Greece's new prime minister said Monday the main task of hisinterim government was to implement EU agreements on a debt rescue package, warning that the country's participation in theeurozone was at stake.

"The main task of this government as agreed by political leaders under the president is to carry out the decisions of the (October EU) summit, and to apply economic policies linked to these decisions," Lucas Papademos said.

He was speaking in his first address to parliament since taking office on Friday as head of a national unity government, opening a debate that will culminate in a vote of confidence in his role on Wednesday.

Addressing an audience that included former prime ministerGeorge Papandreou, the respected former vice-president of theEuropean Central Bank said Greece had made progress on its dire finances but more still needed to be done.

"To continue the effort to clean up and restructure the economy, it is necessary firstly to continue Greece's monetary and economic support from its European peers and the IMF, and secondly, the application of a new programme of economic adjustment aiming to address the fiscal deficit in a faster and more efficient manner, and to fully restore and improve competitiveness," Papademos said.

He said estimates put the deficit at "around nine percent" of gross domestic product (GDP) in 2011, down from 15.7 percent in 2009 and 10.6 percent in 2010, but warned that public debt was increasing.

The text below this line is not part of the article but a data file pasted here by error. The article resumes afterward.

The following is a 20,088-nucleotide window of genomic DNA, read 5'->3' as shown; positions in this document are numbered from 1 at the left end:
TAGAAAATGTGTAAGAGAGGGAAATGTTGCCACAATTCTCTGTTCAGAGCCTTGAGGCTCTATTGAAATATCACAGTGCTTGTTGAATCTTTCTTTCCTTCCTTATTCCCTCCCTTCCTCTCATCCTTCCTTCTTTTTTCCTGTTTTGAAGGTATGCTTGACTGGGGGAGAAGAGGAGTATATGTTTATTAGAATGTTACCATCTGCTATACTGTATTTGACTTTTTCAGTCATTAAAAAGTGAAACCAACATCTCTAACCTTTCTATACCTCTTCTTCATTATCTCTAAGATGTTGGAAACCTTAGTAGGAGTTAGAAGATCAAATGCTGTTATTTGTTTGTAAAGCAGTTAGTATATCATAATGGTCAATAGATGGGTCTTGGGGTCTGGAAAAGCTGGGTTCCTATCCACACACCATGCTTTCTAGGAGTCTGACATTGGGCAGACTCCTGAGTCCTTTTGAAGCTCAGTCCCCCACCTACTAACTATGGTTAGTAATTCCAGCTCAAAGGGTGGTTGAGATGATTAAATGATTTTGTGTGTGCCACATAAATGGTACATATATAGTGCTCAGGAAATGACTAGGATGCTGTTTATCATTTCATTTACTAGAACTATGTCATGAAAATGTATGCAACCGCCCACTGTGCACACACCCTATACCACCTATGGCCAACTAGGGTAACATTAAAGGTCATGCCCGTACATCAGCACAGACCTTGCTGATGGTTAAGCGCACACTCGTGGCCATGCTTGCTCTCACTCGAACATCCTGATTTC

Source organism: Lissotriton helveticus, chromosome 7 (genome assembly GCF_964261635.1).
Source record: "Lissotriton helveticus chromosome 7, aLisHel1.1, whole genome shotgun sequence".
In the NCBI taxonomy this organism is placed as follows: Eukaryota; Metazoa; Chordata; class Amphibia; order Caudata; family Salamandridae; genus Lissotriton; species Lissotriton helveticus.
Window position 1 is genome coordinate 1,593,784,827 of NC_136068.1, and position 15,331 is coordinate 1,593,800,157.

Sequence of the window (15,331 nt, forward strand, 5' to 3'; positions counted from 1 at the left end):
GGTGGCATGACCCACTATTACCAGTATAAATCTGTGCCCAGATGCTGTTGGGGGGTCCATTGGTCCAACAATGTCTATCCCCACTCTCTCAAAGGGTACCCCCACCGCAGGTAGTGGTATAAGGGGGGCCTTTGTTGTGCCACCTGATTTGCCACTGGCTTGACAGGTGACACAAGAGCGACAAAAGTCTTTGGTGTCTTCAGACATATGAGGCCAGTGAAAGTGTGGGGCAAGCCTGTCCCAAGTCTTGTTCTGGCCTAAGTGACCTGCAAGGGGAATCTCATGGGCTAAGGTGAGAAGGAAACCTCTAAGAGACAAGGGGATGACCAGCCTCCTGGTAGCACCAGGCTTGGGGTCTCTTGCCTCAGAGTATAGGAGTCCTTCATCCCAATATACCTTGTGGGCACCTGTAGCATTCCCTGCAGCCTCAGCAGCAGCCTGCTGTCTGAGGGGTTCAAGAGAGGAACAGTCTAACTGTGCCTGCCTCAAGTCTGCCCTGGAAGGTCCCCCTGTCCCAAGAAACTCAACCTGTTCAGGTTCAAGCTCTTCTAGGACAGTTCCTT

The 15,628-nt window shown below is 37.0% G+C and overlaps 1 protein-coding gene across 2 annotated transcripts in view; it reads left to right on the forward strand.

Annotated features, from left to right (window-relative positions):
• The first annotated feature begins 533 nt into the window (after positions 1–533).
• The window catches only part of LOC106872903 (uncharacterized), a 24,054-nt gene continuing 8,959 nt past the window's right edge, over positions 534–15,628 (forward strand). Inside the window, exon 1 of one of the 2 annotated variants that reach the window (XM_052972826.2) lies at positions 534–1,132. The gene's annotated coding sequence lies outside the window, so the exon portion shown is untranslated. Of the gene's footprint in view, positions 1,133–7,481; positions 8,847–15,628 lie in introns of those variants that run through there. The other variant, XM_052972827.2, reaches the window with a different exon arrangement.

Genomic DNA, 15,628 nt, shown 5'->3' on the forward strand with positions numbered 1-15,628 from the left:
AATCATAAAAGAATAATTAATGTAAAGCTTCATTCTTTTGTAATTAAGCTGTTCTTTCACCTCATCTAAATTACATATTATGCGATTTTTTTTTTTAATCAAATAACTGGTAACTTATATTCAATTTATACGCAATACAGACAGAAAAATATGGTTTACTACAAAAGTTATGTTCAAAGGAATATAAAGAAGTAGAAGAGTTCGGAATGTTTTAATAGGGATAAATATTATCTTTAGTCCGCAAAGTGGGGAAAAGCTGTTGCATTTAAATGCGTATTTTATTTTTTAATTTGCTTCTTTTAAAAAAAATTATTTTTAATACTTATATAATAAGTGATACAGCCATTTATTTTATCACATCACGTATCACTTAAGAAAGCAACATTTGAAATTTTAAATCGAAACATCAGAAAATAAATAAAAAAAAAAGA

"The new government of cooperation and me personally, we undertake the responsibility at this critical moment because the country's participation of the eurozone is at stake," he said.

"Our EU peers and the organisations suporting us have said that additional funding will only continue if the EU summit decisions are applied in full."

At a summit last month, eurozone leaders agreed a second EU bailout package which gives Athens 100 billion euros in loans, the same amount in debt reduction and a further 30 billion in guarantees, but only in return for painful austerity measures.

The 64-year-old, who played a crucial role in Greece's entry into the eurozone nearly a decade ago, emphasised its benefits after weeks of speculation that Greece's problems could force it out of the 17-nation currency club.

"Staying in the euro is the only choice," he said.

Papademos pledged to carry through the previous socialist government's reforms, most of which had sparked controversy from the nation's powerful unions.

These include a new salary system for civil servants who have already sustained successive pay cuts, and a labour reserve scheme to reduce the state payroll by tens of thousands of excess staff.

Papademos also insisted that Greece had a duty to fellow European taxpayers footing its huge rescue bill to deliver a written pledge to deliver the necessary reforms, as demanded by Brussels.

"It is in mainly in our own national interest, but is also an obligation to other peoples in return for the solidarity shown to us," he said, answering earler comments by Greek conservative leader Antonis Samaras, one of the government's three backers, who vehemently opposes signing such a document.